Commonwealth v. Harris, No. SJC-09260 (MA 3/24/2005), SJC-09260.

CourtUnited States State Supreme Judicial Court of Massachusetts
Writing for the CourtSosman
Citation443 Mass. 714
Docket NumberNo. SJC-09260.,SJC-09260.
Decision Date24 March 2005

Present: Marshall, C.J., Greaney, Ireland, Spina, Cowin, Sosman, & Cordy, JJ.

Rape-Shield Statute. Kidnapping. Intimidation of Witness. Assault and Battery. Assault and Battery on Certain Public Officers and Employees. Resisting Arrest. Evidence, Prior conviction, Impeachment of credibility. Practice, Criminal, Impeachment by prior conviction. Witness, Impeachment.

Indictments found and returned in the Superior Court Department on February 28, 2002.

The cases were tried before Paul A. Chernoff, J.

The Supreme Judicial Court granted an application for direct appellate review.

Nona E. Walker, Committee for Public Counsel Services, for the defendant.

Sheryl F. Grant, Assistant District Attorney, (Suzanne M. Kontz, Assistant District Attorney, with her) for the Commonwealth.


The defendant was convicted of aggravated rape (two indictments), kidnapping, intimidation of a witness, assault and battery, assault and battery on a public employee, and resisting arrest. On appeal, he contends that the judge erred in ruling that he had no discretion to admit impeachment evidence that the complaining witness had been convicted as a common nightwalker. The defendant thus asks us to revisit whether the rape-shield statute, G. L. c. 233, § 21B, precludes introduction of convictions of the complaining witness under G. L. c. 233, § 21, if the convictions are for sex-related offenses, a question addressed but left unresolved by an equally divided court in Commonwealth v. Houston, 430 Mass. 616 (2000) (Houston). We conclude that it is within the judge's discretion to admit evidence of such convictions pursuant to G. L. c. 233, § 21, but that the exercise of that discretion must take into consideration the objectives of the rape-shield statute. As such, the judge below erred in failing to exercise discretion when ruling on the defendant's request to introduce the complainant's conviction as a common nightwalker.

The defendant also alleges error in the prosecutor's closing argument. Knowing that the rape-shield statute had precluded the defendant from introducing any evidence of the complaining witness's history of prostitution, the prosecutor attacked the defendant's theory of consensual sexual intercourse with a prostitute by arguing that there was no evidence that the complaining witness was a prostitute. We agree with the defendant that the prosecutor's argument was improper, and that it created a substantial risk of a miscarriage of justice. We therefore vacate the convictions of aggravated rape, kidnapping, intimidation of a witness, and assault and battery, and remand those indictments for a new trial.1

1. Facts. The evidence at trial was as follows. At approximately 11 P.M. on January 22, 2002, the complainant's boy friend left her by herself at a bar in Lowell. The complainant was a regular customer at that establishment. The defendant, whom she did not know, was already in the bar when she arrived. The defendant approached the complainant and spoke to her briefly, but she ignored him. At approximately 12:30 A.M., the complainant called her boy friend to pick her up, waited inside the bar for a few minutes, and then went outside to wait for her ride.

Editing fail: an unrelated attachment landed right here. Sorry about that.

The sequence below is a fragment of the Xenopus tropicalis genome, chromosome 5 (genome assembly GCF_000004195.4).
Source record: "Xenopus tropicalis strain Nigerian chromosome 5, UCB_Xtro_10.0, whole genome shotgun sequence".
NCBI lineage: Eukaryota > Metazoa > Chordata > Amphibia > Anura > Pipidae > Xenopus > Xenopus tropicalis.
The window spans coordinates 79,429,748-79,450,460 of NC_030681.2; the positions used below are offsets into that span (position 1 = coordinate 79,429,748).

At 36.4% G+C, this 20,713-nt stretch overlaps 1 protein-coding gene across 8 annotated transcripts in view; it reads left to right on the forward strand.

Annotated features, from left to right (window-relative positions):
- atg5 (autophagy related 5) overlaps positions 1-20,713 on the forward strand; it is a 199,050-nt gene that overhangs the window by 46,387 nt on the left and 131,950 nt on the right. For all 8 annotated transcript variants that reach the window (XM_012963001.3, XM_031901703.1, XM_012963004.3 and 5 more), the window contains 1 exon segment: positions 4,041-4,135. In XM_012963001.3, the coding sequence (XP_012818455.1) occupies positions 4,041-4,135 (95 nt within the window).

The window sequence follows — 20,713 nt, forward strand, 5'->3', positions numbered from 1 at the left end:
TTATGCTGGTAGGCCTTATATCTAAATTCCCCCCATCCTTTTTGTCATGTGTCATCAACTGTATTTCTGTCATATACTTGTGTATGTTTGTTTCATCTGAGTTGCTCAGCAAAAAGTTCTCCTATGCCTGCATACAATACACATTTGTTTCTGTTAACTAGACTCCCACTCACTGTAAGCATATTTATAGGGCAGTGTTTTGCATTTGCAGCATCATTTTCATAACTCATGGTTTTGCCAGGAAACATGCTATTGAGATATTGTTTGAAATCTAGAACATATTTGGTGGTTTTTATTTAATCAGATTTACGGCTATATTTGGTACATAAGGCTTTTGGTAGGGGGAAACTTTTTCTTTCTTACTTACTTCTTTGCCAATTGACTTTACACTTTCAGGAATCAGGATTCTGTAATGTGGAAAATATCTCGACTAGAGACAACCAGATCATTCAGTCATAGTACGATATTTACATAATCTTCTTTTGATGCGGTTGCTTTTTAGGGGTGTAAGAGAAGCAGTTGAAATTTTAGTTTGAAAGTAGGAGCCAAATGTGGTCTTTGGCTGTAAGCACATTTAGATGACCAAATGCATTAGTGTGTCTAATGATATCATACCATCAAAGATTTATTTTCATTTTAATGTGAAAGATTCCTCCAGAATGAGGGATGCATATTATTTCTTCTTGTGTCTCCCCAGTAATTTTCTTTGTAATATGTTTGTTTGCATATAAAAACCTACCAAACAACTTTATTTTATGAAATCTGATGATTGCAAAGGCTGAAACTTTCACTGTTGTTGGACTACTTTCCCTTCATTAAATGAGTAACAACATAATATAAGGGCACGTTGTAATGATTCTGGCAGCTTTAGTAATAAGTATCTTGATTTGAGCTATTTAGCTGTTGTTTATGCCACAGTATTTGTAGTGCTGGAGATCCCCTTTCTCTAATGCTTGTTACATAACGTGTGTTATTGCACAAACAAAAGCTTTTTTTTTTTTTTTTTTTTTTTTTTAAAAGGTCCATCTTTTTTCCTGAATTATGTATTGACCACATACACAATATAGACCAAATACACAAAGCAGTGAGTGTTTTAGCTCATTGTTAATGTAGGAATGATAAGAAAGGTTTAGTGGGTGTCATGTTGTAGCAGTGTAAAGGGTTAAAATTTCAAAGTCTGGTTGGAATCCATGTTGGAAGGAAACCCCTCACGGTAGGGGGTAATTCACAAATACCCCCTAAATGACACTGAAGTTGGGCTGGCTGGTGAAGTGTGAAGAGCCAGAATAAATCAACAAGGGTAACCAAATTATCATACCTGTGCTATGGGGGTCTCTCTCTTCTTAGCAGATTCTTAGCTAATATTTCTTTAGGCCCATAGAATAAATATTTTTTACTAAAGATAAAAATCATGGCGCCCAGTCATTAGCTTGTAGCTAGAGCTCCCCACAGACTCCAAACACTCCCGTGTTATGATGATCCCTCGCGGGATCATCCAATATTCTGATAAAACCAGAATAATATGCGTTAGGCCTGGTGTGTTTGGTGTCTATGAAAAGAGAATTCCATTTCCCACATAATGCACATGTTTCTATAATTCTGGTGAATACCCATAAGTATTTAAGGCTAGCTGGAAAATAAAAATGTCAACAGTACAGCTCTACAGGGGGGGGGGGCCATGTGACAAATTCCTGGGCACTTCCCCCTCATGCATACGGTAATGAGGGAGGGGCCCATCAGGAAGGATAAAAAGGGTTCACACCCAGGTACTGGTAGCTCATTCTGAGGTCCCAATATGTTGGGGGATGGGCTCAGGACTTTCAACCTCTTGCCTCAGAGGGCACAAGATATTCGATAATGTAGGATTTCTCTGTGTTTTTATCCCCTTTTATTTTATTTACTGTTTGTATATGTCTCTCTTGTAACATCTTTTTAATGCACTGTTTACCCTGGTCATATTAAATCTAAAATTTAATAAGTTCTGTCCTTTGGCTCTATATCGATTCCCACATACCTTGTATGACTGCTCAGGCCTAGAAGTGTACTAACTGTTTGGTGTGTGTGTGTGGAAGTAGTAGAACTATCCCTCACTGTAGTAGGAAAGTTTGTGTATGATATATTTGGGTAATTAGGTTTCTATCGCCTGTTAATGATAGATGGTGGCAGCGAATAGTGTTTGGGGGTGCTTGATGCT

The defendant followed her out of the bar, grabbed her by the arm, and pulled her across the street. He made a remark that he was "loaded," which she took to mean that he had a gun. Once across the street, the defendant forced her down a stairwell, grabbed the back of her head, and pushed her against the wall. He proceeded to rape her twice, penetrating her both vaginally and anally. At some point during the encounter, he forced her to her knees. The defendant warned her not to "rat" on him, and threatened to kill her if she did. Some noise distracted the defendant momentarily, and the complainant was able to break free. Crying, she ran up the stairs and back toward the bar, with the defendant in pursuit. A witness nearby telephoned the police, reporting that a woman was screaming and running down the street, with a man chasing and trying to strike her.

The complainant entered the bar, in a distraught state, followed by the defendant, who acted "nonchalant[]." The complainant told the bartender that she had been raped.2 Overhearing the complainant's accusation of rape, the defendant said that he "didn't do nothing." He then went over to the pool tables and resumed apparently normal conversation with other patrons. The police arrived in response to the 911 call.3 The complainant told one of the officers that the defendant had raped her, and pointed the defendant out to him. When the officer asked the defendant to come outside, the defendant replied that he "didn't do nothing wrong," and refused to accompany the officer. While being placed under arrest, the defendant struggled, biting one of the officers. He was eventually subdued with some form of pepper spray.

The complainant was taken to a hospital. She showed the nurse bruises on her knees and a clump of hair (which she said the defendant had pulled from her head). Subsequent testing of the rape kit evidence yielded DNA samples consistent with the defendant's DNA.